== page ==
The State of Aloha
I’ve heard it from a few mainlanders that we in Hawai’i don’t really have seasons here. They’re wrong. True, we don’t have White Christmases and ice coating our cars as they do in places like Wisconsin. And yes, spring doesn’t suddenly explode in March like a bomb of humidity, flowers and heat the way it does in Kansas.
But we still have our seasons. Right now, you could call this summer, but that doesn’t really describe what’s happening in Hawai’i. If you want to be accurate, we are finishing up obon season and passing through hurricane season. We are smack dab in the middle of mango season.
Look around. You can see it too. Beautiful little fruits in shades of light green, gold and even some red pile up rotting on the roadsides. Folks are cruising around with buckets full of them in trucks to hand out gems to friends, neighbors and even strangers.
That’s the thing about mangoes. Try not to buy them in a store. I mean, if you have no recourse and must resort to purchasing the slimy, sweet golden fruit, do what you must. But perhaps one of the best expressions of aloha is when somebody gives you a red, ripe one just because they want to, or when a bowl of green and yellow ones is there in the office kitchen for a few to take home.
Mangoes come from South Asia. They’ve been cultivated, harvested and enjoyed by people for nearly 4,000 years. They have a prominent role in Hindu mythology. Love, they say, arrives with the blossoming of the mango tree and Kama, the god of love, has a tiny mango blossom on the tip of one of his arrows. In the northeastern corner of India near Nepal, the mango was a wish-giving tree. Folk art from the region shows brides and grooms assembled under the spreading branches of the mango tree full of little golden fruit. They marry the tree before marrying each other.
Mangoes spread eastward to other tropical regions throughout Southeast Asia and the Philippines. From there, the Spanish and Portuguese while colonizing these places fell in love with the fruit and took it with them to South and Central America.
So when did our love affair start with mangoes? Pinpointing the first mangoes in Hawai’i is something of a mystery, but the consensus of sources and accounts take us to the early 18th century — nearly 200 years ago.
Some attribute the famous Spanish horticulturalist Don Francisco de Paul Marin, who lived in the islands from 1791 to 1837 and whom Hawaiians nicknamed “Manini.” Near what is now the Honolulu waterfront by Nuuanu Stream, on a stretch of property gifted to him by Kamehameha the Great for his services and counsel, Marin is believed to have planted the first mangoes in the islands around the 1820s. His trees and the variety known as “manini” were still growing in the area as late as the 1920s.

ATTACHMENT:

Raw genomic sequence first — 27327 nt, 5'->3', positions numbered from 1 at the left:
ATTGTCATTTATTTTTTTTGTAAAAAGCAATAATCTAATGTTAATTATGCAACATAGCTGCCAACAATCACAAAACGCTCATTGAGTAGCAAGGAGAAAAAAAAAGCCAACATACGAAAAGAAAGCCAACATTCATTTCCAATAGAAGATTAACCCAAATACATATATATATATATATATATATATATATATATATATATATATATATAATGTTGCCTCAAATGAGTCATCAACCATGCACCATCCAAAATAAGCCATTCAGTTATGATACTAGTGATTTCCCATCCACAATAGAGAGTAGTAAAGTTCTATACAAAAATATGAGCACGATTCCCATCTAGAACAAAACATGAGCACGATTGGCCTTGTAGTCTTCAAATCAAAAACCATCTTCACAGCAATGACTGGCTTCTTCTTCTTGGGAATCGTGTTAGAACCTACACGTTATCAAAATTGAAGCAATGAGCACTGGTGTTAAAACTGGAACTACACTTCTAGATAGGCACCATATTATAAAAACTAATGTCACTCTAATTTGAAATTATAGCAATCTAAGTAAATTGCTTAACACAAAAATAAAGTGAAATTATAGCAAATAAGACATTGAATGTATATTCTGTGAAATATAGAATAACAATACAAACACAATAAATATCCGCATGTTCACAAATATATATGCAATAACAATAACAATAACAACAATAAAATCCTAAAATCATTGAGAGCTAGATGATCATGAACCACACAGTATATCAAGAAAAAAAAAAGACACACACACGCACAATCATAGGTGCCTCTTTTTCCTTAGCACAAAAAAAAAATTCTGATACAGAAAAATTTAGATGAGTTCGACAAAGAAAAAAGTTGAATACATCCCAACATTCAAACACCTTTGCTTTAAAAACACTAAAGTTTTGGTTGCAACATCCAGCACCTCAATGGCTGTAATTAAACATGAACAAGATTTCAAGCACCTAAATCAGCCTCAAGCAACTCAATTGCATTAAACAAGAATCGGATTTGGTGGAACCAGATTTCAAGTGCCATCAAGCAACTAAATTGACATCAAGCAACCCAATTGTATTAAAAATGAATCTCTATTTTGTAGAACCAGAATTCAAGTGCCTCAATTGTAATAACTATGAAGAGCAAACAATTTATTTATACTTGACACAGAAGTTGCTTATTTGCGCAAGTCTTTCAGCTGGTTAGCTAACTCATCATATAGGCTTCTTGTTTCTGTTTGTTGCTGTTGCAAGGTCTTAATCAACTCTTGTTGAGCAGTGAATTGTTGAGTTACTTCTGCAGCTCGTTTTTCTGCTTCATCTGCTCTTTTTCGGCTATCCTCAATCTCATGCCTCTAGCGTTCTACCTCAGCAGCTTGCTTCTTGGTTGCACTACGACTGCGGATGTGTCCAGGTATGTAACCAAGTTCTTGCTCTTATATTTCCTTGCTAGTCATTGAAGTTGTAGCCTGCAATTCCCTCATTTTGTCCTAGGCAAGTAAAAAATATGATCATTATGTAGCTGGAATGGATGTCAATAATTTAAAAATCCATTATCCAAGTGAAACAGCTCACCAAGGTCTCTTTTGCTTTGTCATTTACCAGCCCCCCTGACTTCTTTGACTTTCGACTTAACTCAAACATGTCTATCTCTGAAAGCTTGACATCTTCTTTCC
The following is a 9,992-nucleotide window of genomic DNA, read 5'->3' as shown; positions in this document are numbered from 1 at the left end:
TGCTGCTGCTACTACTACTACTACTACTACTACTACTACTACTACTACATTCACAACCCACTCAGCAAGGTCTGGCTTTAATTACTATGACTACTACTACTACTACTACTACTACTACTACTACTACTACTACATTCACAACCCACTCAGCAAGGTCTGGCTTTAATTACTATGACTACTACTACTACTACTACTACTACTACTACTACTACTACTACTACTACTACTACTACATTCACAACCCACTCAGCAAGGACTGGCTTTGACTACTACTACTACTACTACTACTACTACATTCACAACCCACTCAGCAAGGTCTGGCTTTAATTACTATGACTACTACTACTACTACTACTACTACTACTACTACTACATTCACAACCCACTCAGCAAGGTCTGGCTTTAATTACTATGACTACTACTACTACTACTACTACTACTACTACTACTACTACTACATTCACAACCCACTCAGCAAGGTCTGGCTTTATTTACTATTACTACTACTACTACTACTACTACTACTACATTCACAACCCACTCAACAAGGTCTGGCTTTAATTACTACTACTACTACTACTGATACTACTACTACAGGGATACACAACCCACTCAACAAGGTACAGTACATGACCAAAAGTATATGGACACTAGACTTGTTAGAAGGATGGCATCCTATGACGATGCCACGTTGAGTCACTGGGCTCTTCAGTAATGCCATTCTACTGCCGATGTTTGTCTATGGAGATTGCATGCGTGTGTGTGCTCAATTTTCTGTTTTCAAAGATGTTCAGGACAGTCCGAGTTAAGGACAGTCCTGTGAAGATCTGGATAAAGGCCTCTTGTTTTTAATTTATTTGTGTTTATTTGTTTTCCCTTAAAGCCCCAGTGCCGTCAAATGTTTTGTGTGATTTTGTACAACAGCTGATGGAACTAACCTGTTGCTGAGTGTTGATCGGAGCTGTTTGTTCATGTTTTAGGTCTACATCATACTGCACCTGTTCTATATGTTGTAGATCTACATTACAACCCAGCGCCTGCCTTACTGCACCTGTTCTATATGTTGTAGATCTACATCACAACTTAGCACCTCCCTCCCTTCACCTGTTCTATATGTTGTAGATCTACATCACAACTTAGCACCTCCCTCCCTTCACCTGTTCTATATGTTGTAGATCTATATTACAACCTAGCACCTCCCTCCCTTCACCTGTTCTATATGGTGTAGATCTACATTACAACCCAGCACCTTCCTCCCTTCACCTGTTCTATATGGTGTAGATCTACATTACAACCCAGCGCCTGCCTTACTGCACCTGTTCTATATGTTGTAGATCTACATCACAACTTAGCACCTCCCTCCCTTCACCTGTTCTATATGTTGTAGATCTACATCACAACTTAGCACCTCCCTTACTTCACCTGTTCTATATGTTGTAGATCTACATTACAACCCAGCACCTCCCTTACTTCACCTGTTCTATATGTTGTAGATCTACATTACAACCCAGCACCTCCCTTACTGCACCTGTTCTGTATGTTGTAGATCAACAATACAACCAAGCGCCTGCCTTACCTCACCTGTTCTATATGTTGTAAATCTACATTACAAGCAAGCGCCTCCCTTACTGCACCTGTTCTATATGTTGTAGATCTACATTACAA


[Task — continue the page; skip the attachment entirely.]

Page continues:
Other sources have a slightly different take on this origin story. The first clearly documented account of the mango’s introduction comes from Capt. John Meek, who brought several trees from Manila, in 1824. Capt. Meek’s plants were split up between Don Marin and the Rev. Joseph Goodrich, a missionary assigned to Wailuku. Apparently, Rev. Goodrich spread the plant to the Valley Isle after that. More mangoes came a year later, this time from Valparaiso, Chile.
And then there is another account identifying Kalihi as the home of Hawai’i’s first mango. A different captain by the name of Alexander Adams who got seeds from a South China trading ship anchored in Honolulu Harbor.
Despite its murky origins, mangoes clearly caught on quickly in Hawai’i. By the end of the 19th century, several varieties were grafted and found on all major islands. There are around nine major types of mangoes grown in Hawai’i.
The most common is the Haden mango, which was first brought in from Florida. With its deep red skin, large seeds and deep yellow fruit, this is the most common and popular type here. Others were attributed to local growers like the Gouveia mango, named after Palolo Valley’s Ruth Gouveia in 1964 or the Ah Ping attributed to Chun Ah Ping of Mapulehu on Molokai.
No matter how you slice it, mangoes have become part of life here in Hawai’i. Perhaps you can enjoy chilled golden fruit with ice cream after dinner or perhaps you prefer the salty, sour and kind of sweet flavors of pickled mango. And while we’re on the subject, we can’t forget green mango with shoyu. That’s how you know we’re in the height of mango season.
* Ben Lowenthal is a trial and appellate lawyer, currently with the Office of the Public Defender, who grew up on Maui. His email is firstname.lastname@example.org.